Northern Ireland

Casement Park: Imminent funding decision from British government, says Michelle O’Neill

Casement Park has been closed since 2013. This is what the new one will resemble should the GAA get planning permission
Casement Park has been closed since 2013. This is what the new stadium is expected to resemble

A British government decision on the level of funding it is prepared to commit to redevelop Casement Park is imminent, Stormont’s First Minister has said.

Michelle O’Neill was commenting after she and deputy First Minister Emma Little-Pengelly met Northern Ireland Secretary Chris Heaton-Harris to discuss wider funding issues related to Northern Ireland.

The redevelopment of the stadium, which has been selected as a host venue for matches in the Euro 2028 football tournament, was raised during the meeting in Belfast.

“Casement is a flagship project for the Executive and it’s now part of that wider Euro bid,” Ms O’Neill told reporters after meeting Mr Heaton-Harris.

“We all know the enormous potential that comes with hosting the Euros and playing our part. What the Secretary of State is saying is that the decision is imminent in terms of the British Government’s contribution to making it happen.”

The First Minister added: “I think there’s a recognition on their part that they have to contribute to this. So we await the decision from the British Government.”

Earlier today, Communities Minister Gordon Lyons said he is seeking clarity from funders, including the British government for the stadium.

Demolition work remains ongoing at the site of the derelict GAA ground in west Belfast, with old floodlights removed this week.

There has been uncertainty around funding for the project following reports that suggested it could cost £308 million.

In 2011, the Stormont executive committed £62.5 million to the project.

Last month, the Dubin government offered £40 million towards it, and the GAA has said it will contribute £15 million.

The British government reportedly has reservations around plugging the remaining funding gap.

Mr Lyons was questioned about progress when he appeared before a meeting of his department’s Assembly scrutiny committee on Thursday.

Committee chair Colm Gildernew described hosting Euros matches as a “massive opportunity”.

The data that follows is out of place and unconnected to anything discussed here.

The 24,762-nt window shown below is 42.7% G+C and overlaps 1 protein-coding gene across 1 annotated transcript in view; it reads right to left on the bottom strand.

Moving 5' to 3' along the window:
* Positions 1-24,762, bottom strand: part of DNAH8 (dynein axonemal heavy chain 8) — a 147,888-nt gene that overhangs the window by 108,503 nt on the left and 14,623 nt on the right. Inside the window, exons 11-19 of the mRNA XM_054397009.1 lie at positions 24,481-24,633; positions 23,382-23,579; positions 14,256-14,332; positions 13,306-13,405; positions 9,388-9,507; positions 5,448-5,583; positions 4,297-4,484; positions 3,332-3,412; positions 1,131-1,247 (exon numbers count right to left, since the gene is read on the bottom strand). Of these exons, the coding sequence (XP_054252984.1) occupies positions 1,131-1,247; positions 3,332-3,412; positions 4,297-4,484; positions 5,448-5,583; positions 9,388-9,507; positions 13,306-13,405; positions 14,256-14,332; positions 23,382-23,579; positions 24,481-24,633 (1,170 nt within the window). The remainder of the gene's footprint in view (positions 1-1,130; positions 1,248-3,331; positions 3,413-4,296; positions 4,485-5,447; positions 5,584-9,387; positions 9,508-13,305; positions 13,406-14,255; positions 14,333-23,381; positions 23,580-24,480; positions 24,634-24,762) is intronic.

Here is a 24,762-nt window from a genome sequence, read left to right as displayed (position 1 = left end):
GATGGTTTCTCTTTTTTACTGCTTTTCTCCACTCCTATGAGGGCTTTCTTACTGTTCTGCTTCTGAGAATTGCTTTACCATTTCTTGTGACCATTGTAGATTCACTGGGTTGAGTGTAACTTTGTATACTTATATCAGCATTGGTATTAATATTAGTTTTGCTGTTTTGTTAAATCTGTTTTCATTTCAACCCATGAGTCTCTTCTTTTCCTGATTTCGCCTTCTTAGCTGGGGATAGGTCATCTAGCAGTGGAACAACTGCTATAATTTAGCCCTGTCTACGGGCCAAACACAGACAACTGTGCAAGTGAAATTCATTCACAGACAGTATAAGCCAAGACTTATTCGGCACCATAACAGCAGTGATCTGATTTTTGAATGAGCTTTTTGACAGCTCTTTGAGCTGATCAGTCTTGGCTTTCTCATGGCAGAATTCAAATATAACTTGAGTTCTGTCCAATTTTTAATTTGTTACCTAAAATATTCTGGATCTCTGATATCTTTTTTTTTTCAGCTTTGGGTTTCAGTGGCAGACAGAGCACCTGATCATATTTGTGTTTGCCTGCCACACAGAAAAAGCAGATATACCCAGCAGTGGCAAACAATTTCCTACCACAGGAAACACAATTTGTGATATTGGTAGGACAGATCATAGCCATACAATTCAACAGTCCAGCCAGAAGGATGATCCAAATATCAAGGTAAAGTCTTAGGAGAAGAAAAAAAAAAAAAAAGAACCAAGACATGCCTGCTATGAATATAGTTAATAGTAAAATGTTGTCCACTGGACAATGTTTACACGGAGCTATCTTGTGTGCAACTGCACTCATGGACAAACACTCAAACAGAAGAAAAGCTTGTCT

“This tournament has been in Berlin, Paris, all of these places and it is now the turn of Belfast to get its share of that, and for the island of Ireland,” he said.

“A huge economic benefit, huge sporting benefits to flow from it.”

DUP MLA Gordon Lyons
Communities Minister Gordon Lyons said he is seeking clarity from funders (Liam McBurney/PA)

He asked Mr Lyons to assure the committee that the “parts of the jigsaw will be secured” to ensure the tournament comes to Belfast.

Mr Lyons said his department has a role to play, but “is not the only player”.

“There is some difficulty in terms of getting clarity in terms of the final funding allocation, and where the money will be coming from,” he told MLAs.

“There is an Executive commitment, and that commitment remains, £62.5 million for the redevelopment of Casement Park, £15 million from the GAA and a contribution of 50 million euro from the Irish Government.

“I’m not going to go too much into figures, potential costs, other than to say that we have moved from the redevelopment of Casement Park to talking about a Euros-enabled football stadium ready for that competition. That has brought additional costs.

“There is a funding shortfall. I am seeking clarity on that to see where that is right now, who are the other funding partners, what can be contributed and then what are we short.

“I am still trying to get that clarity and to get that information - and when I have that, we can then take the next steps.”

Mr Lyons said he recognised the commitment from the Executive is “not sufficient to do what needs to be done for the Euros”, and said they “await clarity from other funding partners”.

Alliance MLA Sian Mulholland asked where the tendering process is at.

Mr Lyons said they cannot be further on tendering at this stage without clarity on funding.

Ms Mulholland said there is a “92-week build that has to be built 52 weeks before the tournament”, describing “just weeks” before the “viability” of the Euros coming to Northern Ireland is in jeopardy, and asked where the blockage is.

The minister responded: “The blockage is getting clarity from the funding partners, including the UK Government and how much they are prepared to contribute to what will be the overall cost. That is what we are waiting on.

“I have asked the UK Government for clarity on that. I believe that discussions are ongoing, but I haven’t had any response to that yet.”

Speaking in the committee after the minister’s evidence, SDLP MLA Daniel McCrossan called for Secretary of State Chris Heaton-Harris to be pressed.

He said that before the restoration of devolved government at the end of January, Mr Heaton-Harris had indicated the UK “would not allow this project to falter”.

“There needs to be conversations with the Secretary of State about the British government’s stake in this project, because it is vital for this place and there’s huge damage that could be done to the reputation of this place if this is not delivered,” he said.

A British government spokesperson said: “The Northern Ireland Department for Communities is responsible for the procurement process for the redevelopment of Casement Park, including direct engagement with local partners on their funding contribution.

“The UK government will continue to work closely with the Department for Communities regarding the cost of the Casement Park.

“We remain committed to ensuring Euro 2028 leaves a lasting legacy across the UK.”